Art in the Time of Authoritarianism: Spain's Cultural Success under Franco

By Pérez-Díaz, Victor | Foreign Affairs, January/February 2014 | Go to article overview

Art in the Time of Authoritarianism: Spain's Cultural Success under Franco


Pérez-Díaz, Victor, Foreign Affairs


Franco's Crypt: Spanish Culture and Memory Since 1936 BY JEREMY TREGLOWN. Farrar, Straus and Giroux, 2013, 320 pp. $30.00.

Seventy-five years after its conclu- sion, the Spanish Civil War can sometimes seem like a river of blood that led inexorably to the sea of horrors that was World War II. But Spain's battle was also a devastating conflict in its own right, killing approx- imately 500,000 people. The war, which lasted from 1936 to 1939, pitted the Republicans, loyal to the existing government, against the Nationalists, a rightist rebel coalition led by General Francisco Franco. Franco's initial coup failed but left the country militarily and politically divided. The Nationalists eventually won, and Franco ruled Spain from 1939 until his death, in 1975.

The war, so often misunderstood as a mere prelude to World War II, is also frequently miscast as a simple story of good versus evil, a fight between demo- crats and fascists. In fact, neither side in the struggle could honestly claim the mantle of democracy. Franco, of course, made no such attempt: he was proudly authoritarian. As for the Republicans, although they paid lip service to demo- cratic principles and tried to practice them, their side devolved into disorder and lawlessness during the war, and anarchists and communists came to dominate their ranks.

Nor were the Republicans particularly virtuous from a moral standpoint. As the Nationalists were quick to point out, the Republicans assassinated almost 7,000 priests and nuns and killed roughly 2,500 prison inmates in the 1936 Paracuellos massacres, a series of organized mass murders during the battle for Madrid. Franco's forces, of course, committed their own share of atrocities and repres- sion, both during and after the war. Both sides believed they had to be ruthless because most ordinary Spaniards were not that interested in fighting for either side and had to be coerced into doing so through fear and violence. In the first months of the conflict, 120,000 people volunteered to fight for the republic, and the Nationalists rallied some 100,000 volunteers; by the end of the war, the Republicans and the Nationalists had mobilized, largely through conscription, about 1.7 million and 1.2 million men, respectively. These figures suggest that the war involved not two Spains but three: two polarized blocs of true believers and a far larger body of people who just went along-or were forced to.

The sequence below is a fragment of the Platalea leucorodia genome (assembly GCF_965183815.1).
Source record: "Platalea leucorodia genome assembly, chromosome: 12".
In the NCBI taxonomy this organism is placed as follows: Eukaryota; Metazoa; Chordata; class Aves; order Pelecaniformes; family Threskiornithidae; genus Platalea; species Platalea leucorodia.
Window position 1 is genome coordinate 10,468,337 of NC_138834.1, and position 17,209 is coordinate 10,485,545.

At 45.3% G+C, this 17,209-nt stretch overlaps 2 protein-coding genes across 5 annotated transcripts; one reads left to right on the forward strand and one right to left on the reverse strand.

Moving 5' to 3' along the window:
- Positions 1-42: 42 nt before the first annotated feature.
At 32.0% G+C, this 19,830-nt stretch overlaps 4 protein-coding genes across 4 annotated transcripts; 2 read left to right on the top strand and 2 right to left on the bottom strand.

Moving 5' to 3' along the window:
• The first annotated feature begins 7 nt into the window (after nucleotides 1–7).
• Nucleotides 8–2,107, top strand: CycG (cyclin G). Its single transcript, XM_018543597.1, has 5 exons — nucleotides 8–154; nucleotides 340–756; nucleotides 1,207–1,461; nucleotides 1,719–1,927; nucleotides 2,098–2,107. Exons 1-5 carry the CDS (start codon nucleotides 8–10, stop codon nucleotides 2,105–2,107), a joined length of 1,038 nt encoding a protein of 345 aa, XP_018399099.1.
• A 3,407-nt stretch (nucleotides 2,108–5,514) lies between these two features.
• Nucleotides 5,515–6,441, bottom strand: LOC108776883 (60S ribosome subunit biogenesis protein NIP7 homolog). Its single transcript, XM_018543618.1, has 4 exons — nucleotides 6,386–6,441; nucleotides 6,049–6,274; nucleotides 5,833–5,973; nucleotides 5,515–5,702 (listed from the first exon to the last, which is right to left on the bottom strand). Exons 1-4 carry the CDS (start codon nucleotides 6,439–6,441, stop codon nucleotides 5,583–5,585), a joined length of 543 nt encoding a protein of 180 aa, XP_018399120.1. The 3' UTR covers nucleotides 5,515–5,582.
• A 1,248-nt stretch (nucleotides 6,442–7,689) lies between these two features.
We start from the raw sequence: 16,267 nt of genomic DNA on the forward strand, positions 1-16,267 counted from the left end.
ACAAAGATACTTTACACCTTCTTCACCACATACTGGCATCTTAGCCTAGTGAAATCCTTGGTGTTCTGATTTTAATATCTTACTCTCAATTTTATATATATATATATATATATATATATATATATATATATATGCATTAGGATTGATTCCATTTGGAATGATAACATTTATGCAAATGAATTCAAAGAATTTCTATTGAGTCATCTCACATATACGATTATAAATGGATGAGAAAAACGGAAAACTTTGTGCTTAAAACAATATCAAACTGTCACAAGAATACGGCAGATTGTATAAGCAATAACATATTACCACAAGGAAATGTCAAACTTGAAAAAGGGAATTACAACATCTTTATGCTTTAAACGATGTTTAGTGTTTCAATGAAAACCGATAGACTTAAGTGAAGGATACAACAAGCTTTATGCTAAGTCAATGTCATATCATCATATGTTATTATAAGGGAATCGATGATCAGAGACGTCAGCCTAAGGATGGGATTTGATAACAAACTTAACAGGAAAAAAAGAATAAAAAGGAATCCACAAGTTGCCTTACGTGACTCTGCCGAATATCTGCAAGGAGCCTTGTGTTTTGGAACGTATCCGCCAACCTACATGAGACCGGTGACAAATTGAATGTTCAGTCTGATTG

The war's carnage remains indelibly etched into Spanish memory. Tremendous amounts of ink have been spilled discuss- ing and analyzing the war in the last 75 years. Indeed, some Spanish historians claim that the volume of historiography on the civil war comes close to that covering World War IL A small but growing part of this large bibliography studies the memory of the war and its lingering effects on Spanish culture and society. Many of these writings, similar to those on the war itself that have presented it as a straightforward morality tale, take a less-than-nuanced pro-Republican viewpoint, most notably in their portrayals of Francoist Spain as a cultural desert.

It is for precisely this reason that Franco's Crypt, the latest book by the British literary critic Jeremy Treglown, is so refreshing. In his focus on the surprising richness of Spanish culture since the war, Treglown pushes back against a knee-jerk pro-Republican perspective-not by apologizing for the Nationalists but simply by abstaining from projecting his own moral stance on the culture of the period. As he writes, "Franco is a bad memory, like a bad dream. But 'bad memory' also means forgetfulness and falsification. When Spain's campaigners for historical memory accuse their opponents and critics of olvido, amnesia, they have themselves often forgotten, or over- looked, or are simply ignorant of, the rich historical deposits in their own culture."

To explain how the Spanish have come to terms with the war and Fran- co's rule, Treglown narrates a series of personal encounters with people and places in contemporary Spain, weaving them together with his examinations of cultural artifacts, including public works, paintings, movies, and novels. …

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